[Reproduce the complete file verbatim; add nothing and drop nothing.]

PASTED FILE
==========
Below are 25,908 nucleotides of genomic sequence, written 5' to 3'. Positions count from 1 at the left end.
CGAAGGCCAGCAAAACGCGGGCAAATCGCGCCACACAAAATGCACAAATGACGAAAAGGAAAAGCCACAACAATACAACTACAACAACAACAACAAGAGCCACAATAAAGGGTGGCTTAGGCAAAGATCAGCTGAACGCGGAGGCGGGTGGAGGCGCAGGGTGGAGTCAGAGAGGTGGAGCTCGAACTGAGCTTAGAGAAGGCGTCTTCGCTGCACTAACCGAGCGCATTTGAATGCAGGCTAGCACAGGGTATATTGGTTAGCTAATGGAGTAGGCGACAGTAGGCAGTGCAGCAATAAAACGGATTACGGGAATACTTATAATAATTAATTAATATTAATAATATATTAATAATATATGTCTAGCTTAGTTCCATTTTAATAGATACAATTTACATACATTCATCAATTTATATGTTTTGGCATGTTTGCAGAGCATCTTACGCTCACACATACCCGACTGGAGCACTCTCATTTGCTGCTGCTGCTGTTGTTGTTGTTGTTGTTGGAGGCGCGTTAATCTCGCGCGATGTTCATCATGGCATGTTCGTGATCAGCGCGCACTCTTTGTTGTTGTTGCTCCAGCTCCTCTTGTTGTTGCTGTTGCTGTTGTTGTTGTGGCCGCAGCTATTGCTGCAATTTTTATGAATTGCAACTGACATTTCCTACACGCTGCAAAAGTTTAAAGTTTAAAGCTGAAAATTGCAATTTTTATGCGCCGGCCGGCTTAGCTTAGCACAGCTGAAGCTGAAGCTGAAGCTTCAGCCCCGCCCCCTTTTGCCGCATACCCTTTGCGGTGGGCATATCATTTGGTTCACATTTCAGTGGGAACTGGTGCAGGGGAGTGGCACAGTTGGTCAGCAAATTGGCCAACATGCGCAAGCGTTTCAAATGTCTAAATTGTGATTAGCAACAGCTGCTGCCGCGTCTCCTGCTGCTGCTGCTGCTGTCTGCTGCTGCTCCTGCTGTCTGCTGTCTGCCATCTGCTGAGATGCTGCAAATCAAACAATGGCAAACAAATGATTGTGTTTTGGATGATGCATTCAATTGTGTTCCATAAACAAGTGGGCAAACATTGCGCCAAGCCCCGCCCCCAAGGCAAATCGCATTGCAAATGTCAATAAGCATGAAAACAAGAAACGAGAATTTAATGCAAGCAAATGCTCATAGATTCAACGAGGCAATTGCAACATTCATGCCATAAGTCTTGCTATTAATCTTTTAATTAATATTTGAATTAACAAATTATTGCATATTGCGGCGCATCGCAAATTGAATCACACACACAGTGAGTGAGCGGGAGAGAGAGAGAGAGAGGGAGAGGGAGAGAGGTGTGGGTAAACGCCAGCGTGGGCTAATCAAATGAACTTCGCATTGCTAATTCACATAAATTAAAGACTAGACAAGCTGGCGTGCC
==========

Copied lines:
Below are 25,908 nucleotides of genomic sequence, written 5' to 3'. Positions count from 1 at the left end.
CGAAGGCCAGCAAAACGCGGGCAAATCGCGCCACACAAAATGCACAAATGACGAAAAGGAAAAGCCACAACAATACAACTACAACAACAACAACAAGAGCCACAATAAAGGGTGGCTTAGGCAAAGATCAGCTGAACGCGGAGGCGGGTGGAGGCGCAGGGTGGAGTCAGAGAGGTGGAGCTCGAACTGAGCTTAGAGAAGGCGTCTTCGCTGCACTAACCGAGCGCATTTGAATGCAGGCTAGCACAGGGTATATTGGTTAGCTAATGGAGTAGGCGACAGTAGGCAGTGCAGCAATAAAACGGATTACGGGAATACTTATAATAATTAATTAATATTAATAATATATTAATAATATATGTCTAGCTTAGTTCCATTTTAATAGATACAATTTACATACATTCATCAATTTATATGTTTTGGCATGTTTGCAGAGCATCTTACGCTCACACATACCCGACTGGAGCACTCTCATTTGCTGCTGCTGCTGTTGTTGTTGTTGTTGTTGGAGGCGCGTTAATCTCGCGCGATGTTCATCATGGCATGTTCGTGATCAGCGCGCACTCTTTGTTGTTGTTGCTCCAGCTCCTCTTGTTGTTGCTGTTGCTGTTGTTGTTGTGGCCGCAGCTATTGCTGCAATTTTTATGAATTGCAACTGACATTTCCTACACGCTGCAAAAGTTTAAAGTTTAAAGCTGAAAATTGCAATTTTTATGCGCCGGCCGGCTTAGCTTAGCACAGCTGAAGCTGAAGCTGAAGCTTCAGCCCCGCCCCCTTTTGCCGCATACCCTTTGCGGTGGGCATATCATTTGGTTCACATTTCAGTGGGAACTGGTGCAGGGGAGTGGCACAGTTGGTCAGCAAATTGGCCAACATGCGCAAGCGTTTCAAATGTCTAAATTGTGATTAGCAACAGCTGCTGCCGCGTCTCCTGCTGCTGCTGCTGCTGTCTGCTGCTGCTCCTGCTGTCTGCTGTCTGCCATCTGCTGAGATGCTGCAAATCAAACAATGGCAAACAAATGATTGTGTTTTGGATGATGCATTCAATTGTGTTCCATAAACAAGTGGGCAAACATTGCGCCAAGCCCCGCCCCCAAGGCAAATCGCATTGCAAATGTCAATAAGCATGAAAACAAGAAACGAGAATTTAATGCAAGCAAATGCTCATAGATTCAACGAGGCAATTGCAACATTCATGCCATAAGTCTTGCTATTAATCTTTTAATTAATATTTGAATTAACAAATTATTGCATATTGCGGCGCATCGCAAATTGAATCACACACACAGTGAGTGAGCGGGAGAGAGAGAGAGAGAGGGAGAGGGAGAGAGGTGTGGGTAAACGCCAGCGTGGGCTAATCAAATGAACTTCGCATTGCTAATTCACATAAATTAAAGACTAGACAAGCTGGCGTGCC